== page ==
02 Kate Higgins - in which a little girl refuses to take the nasty medicine her parents try to give her, hides from them, eats a whole lot of sweets after they give up looking, and suffers the consequences.

03 The Cow and the Kitty Cat - in which a cow and a cat move into a new house and try out everything.

04 Home By Five - in which we go on an alphabetical drive through the countryside.

05 Martha Matilda O'Toole - in which a girl on her way to school turns back over and over again to retrieve forgotten items (slate, book, pen, shoes, dress), only to find school is closed on Sunday.

06 Burt Carter - in which a little boy discovers there is nothing all that special about staying up well past midnight.

07 Miss Goggins and the Gorilla - in which a very mean teacher gets her comeuppance.

08 The Frogman - in which the narrator persuades the Frogman to sing us a song.

09 The Barnyard Parade - in which the farm animals get all dressed up in their finest clothes and parade around the barnyard, but then have to dash for cover when a rainstorm erupts.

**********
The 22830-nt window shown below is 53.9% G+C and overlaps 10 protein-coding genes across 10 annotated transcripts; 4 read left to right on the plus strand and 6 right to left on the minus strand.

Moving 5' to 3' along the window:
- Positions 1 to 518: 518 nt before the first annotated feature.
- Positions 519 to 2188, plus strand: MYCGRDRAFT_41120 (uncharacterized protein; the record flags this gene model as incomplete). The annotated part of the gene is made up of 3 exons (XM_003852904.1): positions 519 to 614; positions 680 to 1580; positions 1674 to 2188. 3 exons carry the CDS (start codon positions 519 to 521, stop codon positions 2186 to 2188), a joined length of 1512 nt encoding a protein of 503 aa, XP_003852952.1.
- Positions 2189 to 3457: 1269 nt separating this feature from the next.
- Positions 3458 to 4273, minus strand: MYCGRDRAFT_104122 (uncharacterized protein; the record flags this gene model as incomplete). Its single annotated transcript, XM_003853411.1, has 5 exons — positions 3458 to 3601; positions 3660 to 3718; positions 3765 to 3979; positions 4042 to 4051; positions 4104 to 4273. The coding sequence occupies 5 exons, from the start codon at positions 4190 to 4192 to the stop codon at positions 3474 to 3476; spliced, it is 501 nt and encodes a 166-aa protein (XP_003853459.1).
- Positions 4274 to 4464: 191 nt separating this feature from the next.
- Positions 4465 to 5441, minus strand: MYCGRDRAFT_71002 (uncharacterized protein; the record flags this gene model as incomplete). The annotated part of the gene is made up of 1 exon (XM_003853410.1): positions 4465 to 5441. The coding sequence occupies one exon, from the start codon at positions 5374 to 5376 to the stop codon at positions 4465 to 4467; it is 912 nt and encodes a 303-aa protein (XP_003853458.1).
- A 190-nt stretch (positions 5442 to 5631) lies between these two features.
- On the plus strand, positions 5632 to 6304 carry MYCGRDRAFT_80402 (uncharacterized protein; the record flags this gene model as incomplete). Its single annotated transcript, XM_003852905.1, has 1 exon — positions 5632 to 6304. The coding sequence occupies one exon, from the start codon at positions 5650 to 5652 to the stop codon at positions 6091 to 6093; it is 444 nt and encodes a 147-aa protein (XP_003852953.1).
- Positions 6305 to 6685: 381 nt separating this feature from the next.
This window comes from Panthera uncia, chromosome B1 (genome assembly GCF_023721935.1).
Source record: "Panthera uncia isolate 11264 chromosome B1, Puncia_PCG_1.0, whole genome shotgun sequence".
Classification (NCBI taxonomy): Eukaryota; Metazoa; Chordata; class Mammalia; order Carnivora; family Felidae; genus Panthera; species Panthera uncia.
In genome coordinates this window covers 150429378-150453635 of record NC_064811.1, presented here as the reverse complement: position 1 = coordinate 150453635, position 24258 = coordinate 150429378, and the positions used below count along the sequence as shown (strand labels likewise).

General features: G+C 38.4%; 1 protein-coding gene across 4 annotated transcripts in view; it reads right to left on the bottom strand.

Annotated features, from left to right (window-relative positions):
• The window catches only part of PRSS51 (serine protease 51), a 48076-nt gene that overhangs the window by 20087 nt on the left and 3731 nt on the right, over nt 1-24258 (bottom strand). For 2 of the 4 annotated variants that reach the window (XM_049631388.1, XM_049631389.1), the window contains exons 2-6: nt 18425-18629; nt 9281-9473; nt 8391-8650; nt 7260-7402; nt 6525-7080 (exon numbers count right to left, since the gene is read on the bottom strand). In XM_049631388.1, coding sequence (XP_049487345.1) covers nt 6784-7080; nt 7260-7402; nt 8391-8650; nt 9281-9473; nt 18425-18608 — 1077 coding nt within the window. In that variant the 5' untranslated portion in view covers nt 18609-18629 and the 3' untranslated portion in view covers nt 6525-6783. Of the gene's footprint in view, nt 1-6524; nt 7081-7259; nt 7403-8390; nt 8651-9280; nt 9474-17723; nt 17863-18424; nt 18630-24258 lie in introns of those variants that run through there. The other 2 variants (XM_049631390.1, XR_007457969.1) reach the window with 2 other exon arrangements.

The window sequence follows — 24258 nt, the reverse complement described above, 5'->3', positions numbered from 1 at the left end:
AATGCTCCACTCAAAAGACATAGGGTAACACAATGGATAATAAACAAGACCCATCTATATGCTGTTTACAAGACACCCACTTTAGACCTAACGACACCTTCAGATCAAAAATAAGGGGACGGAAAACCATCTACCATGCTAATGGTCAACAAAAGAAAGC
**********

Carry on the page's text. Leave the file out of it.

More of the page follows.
It was an impressive debut, and presaged many good things to come.


No Title Available

5.0 out of 5 stars Solid Performer For The Price, August 21, 2008
If you're a really hard core gamer you probably would not be satisfied with this card. Look at something based on the 8800 GT or the 9000 series instead. Or you could see what ATi has to offer.

If you're an occasional gamer on a budget like me, this card will stand you well. It is stable, capable, and of course affordable. I'm not using SLi, and my version has only 512MB of memory, yet it ran Bioshock without the slightest twitch, flutter, or hiccup.

But I selected this card for more specialized reasons. I do a lot of graphic design work and consequently prefer to use a CRT monitor, which is becoming more difficult these days; fewer and fewer graphics cards have the old D-Sub analog connector. Fewer still are quality performers. This is one of those few. So if you're using a CRT or are considering going back to CRT, KFA2 has you covered. (Yes, there are digital to analog converters. They cost $200 - $300. Any minor accessory at that price falls squarely in my No Thanks range)

Highly recommended


Thimble Corner
Thimble Corner
Price: $12.40